The couple hit the headlines again in the middle of World War I, when it seems they were wandering around the oceans of the world again, this time in a new yacht called Thistle. The vessel was seized by the French due to it flying an Austro-Hungarian flag. Rodolph tried to claim he was actually an American citizen (so why such a flag?) and alleged his citizenship papers had been destroyed in the 1906 San Francisco earthquake but the French didn’t believe him and kept the vessel, valued at $200,000, until he could prove otherwise. I’ve been unable to establish whether it was ever restored to him.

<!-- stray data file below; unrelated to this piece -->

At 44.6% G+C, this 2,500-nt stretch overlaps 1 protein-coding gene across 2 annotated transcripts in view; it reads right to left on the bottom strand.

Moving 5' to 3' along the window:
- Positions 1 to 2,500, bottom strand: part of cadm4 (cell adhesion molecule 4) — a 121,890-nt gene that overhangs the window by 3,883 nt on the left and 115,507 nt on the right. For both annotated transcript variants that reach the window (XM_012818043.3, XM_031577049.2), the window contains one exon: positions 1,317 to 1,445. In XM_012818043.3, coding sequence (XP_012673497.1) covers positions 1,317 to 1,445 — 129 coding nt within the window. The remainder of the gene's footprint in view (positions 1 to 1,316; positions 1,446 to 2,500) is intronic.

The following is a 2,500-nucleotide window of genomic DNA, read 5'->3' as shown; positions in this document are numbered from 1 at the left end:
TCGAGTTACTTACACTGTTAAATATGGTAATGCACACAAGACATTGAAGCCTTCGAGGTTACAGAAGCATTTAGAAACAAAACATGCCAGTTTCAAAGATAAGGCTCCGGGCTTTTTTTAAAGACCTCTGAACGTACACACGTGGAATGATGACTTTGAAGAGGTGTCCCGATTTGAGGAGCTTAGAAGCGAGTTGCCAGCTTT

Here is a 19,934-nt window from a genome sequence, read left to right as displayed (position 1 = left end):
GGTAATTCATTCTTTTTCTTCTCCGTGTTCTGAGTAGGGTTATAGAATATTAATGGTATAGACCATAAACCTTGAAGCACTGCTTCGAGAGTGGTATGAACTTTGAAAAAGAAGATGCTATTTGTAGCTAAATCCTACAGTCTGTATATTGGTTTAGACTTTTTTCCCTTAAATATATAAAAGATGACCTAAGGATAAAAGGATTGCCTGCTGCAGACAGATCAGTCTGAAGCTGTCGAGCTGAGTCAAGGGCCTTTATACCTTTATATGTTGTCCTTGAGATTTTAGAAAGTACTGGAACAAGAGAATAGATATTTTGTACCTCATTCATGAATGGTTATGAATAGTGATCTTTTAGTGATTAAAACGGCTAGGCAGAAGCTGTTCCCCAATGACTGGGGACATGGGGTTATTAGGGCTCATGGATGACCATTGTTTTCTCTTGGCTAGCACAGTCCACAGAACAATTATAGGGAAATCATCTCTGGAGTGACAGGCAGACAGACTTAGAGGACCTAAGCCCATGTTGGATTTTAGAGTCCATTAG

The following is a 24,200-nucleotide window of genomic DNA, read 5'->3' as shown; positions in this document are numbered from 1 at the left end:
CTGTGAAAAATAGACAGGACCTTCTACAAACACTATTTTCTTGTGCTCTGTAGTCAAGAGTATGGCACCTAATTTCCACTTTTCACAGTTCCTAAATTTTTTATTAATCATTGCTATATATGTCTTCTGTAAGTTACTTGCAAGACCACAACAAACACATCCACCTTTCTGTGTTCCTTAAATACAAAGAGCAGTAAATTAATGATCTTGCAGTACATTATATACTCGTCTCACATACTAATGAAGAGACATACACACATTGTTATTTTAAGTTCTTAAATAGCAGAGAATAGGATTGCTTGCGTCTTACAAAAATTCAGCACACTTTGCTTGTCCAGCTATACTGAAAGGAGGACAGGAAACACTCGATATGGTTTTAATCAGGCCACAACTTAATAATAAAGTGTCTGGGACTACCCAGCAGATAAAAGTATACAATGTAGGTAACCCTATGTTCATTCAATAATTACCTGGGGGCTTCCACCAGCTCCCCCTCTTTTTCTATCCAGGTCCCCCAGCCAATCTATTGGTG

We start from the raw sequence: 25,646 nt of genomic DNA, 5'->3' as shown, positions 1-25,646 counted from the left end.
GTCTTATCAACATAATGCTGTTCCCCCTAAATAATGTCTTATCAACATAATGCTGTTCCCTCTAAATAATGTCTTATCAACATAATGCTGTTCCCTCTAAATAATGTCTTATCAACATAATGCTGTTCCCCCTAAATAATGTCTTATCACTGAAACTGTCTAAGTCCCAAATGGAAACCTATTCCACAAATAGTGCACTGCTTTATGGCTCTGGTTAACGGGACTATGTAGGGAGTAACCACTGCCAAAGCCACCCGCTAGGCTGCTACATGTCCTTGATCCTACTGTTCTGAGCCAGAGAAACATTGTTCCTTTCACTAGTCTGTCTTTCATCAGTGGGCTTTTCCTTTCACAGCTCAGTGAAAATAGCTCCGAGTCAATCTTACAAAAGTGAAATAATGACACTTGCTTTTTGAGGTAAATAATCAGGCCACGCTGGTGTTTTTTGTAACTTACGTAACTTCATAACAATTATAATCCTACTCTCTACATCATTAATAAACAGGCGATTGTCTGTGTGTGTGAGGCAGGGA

This is a passport photo of the rather intimidating Alice. Her hat looks like it might have been inspired by the Austro-Hungarian military itself!

Alice would send Rodolph packing as well but it seems she had a weakness for Hungarians and married another one, an artist Curt Szkessy in 1931. What happened to either of them is unknown and curiously the wayward Alice is missing from the Wetherbee family trees on Ancestry. Her daughter Anne also made the newspapers with her marriages, but that is another tale altogether.

Meanwhile Rodolph's first wife, Eila, continued to use the surname of Festetics when she travelled abroad, judging from her passport application forms also to be found online. In 1924, she married Robert T McKee and together they were instrumental in establishing the Haggin Museum at Stockton, California. On her father's death, Eila inherited 10 million dollars that would have made her one of the richest women in America. She had no children.

Eila with her second husband. Source

So, what happened to the intrepid Count?